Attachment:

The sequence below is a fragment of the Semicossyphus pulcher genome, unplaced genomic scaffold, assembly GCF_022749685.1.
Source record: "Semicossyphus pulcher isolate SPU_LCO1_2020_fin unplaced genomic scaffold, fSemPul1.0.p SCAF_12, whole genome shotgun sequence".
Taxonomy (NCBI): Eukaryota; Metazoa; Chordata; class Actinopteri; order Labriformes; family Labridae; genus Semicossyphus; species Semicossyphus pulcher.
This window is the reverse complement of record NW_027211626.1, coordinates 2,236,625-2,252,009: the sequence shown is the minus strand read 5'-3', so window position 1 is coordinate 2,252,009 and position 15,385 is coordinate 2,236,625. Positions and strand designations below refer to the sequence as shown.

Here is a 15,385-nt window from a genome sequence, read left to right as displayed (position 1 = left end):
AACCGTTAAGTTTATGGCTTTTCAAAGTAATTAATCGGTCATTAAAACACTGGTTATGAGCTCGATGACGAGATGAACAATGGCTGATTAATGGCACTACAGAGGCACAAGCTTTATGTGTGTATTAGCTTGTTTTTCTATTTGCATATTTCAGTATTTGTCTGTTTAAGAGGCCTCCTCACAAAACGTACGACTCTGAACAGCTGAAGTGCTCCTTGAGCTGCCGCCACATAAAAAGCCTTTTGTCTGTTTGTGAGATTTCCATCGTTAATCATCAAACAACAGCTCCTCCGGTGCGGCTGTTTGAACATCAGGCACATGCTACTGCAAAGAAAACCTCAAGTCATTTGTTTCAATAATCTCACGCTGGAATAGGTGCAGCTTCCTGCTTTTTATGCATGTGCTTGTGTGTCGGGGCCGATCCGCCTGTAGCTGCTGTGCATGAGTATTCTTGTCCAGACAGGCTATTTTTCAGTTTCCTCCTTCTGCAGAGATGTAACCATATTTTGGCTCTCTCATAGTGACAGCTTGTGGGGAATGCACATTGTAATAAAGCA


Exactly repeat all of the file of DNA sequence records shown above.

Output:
The sequence below is a fragment of the Semicossyphus pulcher genome, unplaced genomic scaffold, assembly GCF_022749685.1.
Source record: "Semicossyphus pulcher isolate SPU_LCO1_2020_fin unplaced genomic scaffold, fSemPul1.0.p SCAF_12, whole genome shotgun sequence".
Taxonomy (NCBI): Eukaryota; Metazoa; Chordata; class Actinopteri; order Labriformes; family Labridae; genus Semicossyphus; species Semicossyphus pulcher.
This window is the reverse complement of record NW_027211626.1, coordinates 2,236,625-2,252,009: the sequence shown is the minus strand read 5'-3', so window position 1 is coordinate 2,252,009 and position 15,385 is coordinate 2,236,625. Positions and strand designations below refer to the sequence as shown.

Here is a 15,385-nt window from a genome sequence, read left to right as displayed (position 1 = left end):
AACCGTTAAGTTTATGGCTTTTCAAAGTAATTAATCGGTCATTAAAACACTGGTTATGAGCTCGATGACGAGATGAACAATGGCTGATTAATGGCACTACAGAGGCACAAGCTTTATGTGTGTATTAGCTTGTTTTTCTATTTGCATATTTCAGTATTTGTCTGTTTAAGAGGCCTCCTCACAAAACGTACGACTCTGAACAGCTGAAGTGCTCCTTGAGCTGCCGCCACATAAAAAGCCTTTTGTCTGTTTGTGAGATTTCCATCGTTAATCATCAAACAACAGCTCCTCCGGTGCGGCTGTTTGAACATCAGGCACATGCTACTGCAAAGAAAACCTCAAGTCATTTGTTTCAATAATCTCACGCTGGAATAGGTGCAGCTTCCTGCTTTTTATGCATGTGCTTGTGTGTCGGGGCCGATCCGCCTGTAGCTGCTGTGCATGAGTATTCTTGTCCAGACAGGCTATTTTTCAGTTTCCTCCTTCTGCAGAGATGTAACCATATTTTGGCTCTCTCATAGTGACAGCTTGTGGGGAATGCACATTGTAATAAAGCA